For starters, Easter is the time of the spring equinox and both equinoxes and solstices have been celebrated since ancient times as important, sacred transitions in nature.
The spring equinox is when daylight and darkness have come back into balance, demonstrating the emergence from winter. This was a time for celebrating warmer weather, renewal and new life.
Following the advent of Christianity, Easter became associated with Christ and the resurrection because Jesus gained “new life” after death. In fact, many of the pagan customs associated with the celebration of spring in the northern hemisphere eventually became absorbed within Christianity. Eggs have long been a symbol of fertility, renewal, life and new birth. In the Middle Ages people began decorating eggs and eating them following mass on Easter Sunday after fasting through Lent. Due to their ability to procreate and proliferate, rabbits have also long been symbols of fertility and new life and were linked to the Anglo-Saxon pagan goddess, Eostre, who was associated with spring or renewal. It is from “Eostre” that we get the word “Easter.”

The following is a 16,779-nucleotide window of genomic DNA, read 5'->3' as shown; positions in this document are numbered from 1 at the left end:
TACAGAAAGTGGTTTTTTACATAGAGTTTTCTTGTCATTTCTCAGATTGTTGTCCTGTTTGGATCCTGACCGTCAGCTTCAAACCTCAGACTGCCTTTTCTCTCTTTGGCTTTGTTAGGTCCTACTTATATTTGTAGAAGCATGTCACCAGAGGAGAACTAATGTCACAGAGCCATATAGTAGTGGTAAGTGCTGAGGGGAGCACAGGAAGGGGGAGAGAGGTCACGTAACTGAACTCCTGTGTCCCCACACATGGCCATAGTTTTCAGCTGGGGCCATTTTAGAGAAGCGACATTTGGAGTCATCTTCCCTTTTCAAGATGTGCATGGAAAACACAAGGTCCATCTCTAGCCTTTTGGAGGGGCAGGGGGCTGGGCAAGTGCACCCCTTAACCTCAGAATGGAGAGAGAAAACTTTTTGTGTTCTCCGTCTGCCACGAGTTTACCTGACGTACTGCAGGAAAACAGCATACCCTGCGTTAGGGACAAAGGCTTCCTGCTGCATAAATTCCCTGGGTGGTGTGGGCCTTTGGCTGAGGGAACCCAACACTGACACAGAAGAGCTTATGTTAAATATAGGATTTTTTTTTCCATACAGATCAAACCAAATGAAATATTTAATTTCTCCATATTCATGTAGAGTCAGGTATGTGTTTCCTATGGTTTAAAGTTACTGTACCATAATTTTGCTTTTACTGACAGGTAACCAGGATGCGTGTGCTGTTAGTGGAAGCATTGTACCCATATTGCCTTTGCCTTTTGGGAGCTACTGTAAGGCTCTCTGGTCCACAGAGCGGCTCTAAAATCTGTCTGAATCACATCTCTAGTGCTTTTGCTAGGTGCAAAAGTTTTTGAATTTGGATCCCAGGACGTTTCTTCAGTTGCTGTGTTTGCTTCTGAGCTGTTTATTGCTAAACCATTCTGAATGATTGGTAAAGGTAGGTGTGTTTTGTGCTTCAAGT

The date for Easter changes a bit each year because in 325AD the church decided that Easter should fall on the Sunday following the first full moon after the spring equinox. That is why Easter festivities are often referred to as "moveable feasts.
Whatever your Easter rituals or spiritual beliefs are, take some time to be thankful for renewal, new beginnings, and the life force you can see sprouting and blooming all around.